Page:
OFTEC is calling for urgent policy intervention to improve energy efficiency for vulnerable rural households.
Latest Office for National Statistics data shows there were an estimated 34,300 excess winter deaths in England and Wales over the 2016/17 winter period, a rise of almost 40% and the second highest level for five years. This equates to 11 elderly people dying unnecessarily every hour.
Unsurprisingly, the elderly were most affected and more than a third of deaths were caused by health conditions such as respiratory illnesses, which are made worse by cold temperatures. The problem is further exacerbated in rural areas, where a higher proportion of people live in fuel poverty.
Despite this critical situation, in March 2016, the budget for the Energy Company Obligation (ECO) was slashed by 40% to £640 million.
This was followed by a cap on new boiler installations from April 2017 under the second phase of the scheme (ECO2t), as the focus shifted towards improving insulation. As a result, the number of boiler upgrades carried out under the scheme fell within the first month alone by 83% to just 1,211 installations.
The move away from new boiler installations has left many fuel poor households across England and Wales with no other option than to continue wasting money they can ill afford to lose on inefficient heating systems when a simple boiler upgrade could cut their fuel bills by over £300 a year.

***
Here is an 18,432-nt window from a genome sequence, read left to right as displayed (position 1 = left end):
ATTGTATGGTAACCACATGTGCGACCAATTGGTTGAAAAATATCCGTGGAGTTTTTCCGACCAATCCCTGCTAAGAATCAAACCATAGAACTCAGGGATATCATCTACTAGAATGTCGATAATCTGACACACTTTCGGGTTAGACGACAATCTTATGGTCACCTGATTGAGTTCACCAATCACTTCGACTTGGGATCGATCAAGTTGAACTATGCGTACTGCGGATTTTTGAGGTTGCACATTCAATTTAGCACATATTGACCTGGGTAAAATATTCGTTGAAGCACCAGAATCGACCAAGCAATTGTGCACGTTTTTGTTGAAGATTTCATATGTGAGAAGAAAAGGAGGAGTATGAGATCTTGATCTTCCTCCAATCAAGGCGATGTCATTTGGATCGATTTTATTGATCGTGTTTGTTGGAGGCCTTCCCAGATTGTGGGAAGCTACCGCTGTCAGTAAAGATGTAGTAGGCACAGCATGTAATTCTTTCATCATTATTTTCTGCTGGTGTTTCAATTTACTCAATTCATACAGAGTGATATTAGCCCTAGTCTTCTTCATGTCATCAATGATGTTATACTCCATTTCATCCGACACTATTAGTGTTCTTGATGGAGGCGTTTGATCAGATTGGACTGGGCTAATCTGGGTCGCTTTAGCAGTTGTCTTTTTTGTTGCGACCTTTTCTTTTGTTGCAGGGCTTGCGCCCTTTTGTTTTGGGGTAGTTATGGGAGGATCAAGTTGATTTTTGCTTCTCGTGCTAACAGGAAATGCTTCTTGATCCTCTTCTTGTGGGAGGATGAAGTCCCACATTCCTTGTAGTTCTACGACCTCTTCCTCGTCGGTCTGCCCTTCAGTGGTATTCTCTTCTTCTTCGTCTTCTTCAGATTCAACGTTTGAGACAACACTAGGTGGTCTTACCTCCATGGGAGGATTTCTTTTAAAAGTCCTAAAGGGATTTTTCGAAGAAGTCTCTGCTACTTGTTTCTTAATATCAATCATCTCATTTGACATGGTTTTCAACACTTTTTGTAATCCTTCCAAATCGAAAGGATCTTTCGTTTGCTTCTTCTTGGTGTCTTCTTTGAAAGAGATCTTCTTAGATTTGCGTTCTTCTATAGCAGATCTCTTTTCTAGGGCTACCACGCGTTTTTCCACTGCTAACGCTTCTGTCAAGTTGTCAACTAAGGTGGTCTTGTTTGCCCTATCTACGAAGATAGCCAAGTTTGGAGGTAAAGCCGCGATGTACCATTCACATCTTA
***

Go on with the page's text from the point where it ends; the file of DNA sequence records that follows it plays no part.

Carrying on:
OFTEC CEO Paul Rose said: “For too long now, government has recognised the interlinked issues of fuel poverty and excess winter deaths, describing the situation as “scandalous” and “unacceptable”. Yet policy to address the problem remains painfully inadequate.
“Changes to ECO have seen insulation become the key priority. While insulation is a welcome step, it will not solve the issue of fuel poverty by itself, particularly as many rural properties were built pre-1920, making them difficult to cost effectively treat.
“We strongly urge government to continue ECO beyond September 2018 with a renewed focus on boiler replacements in rural areas as part a series of measures required to tackle the fuel poverty crisis at its root.”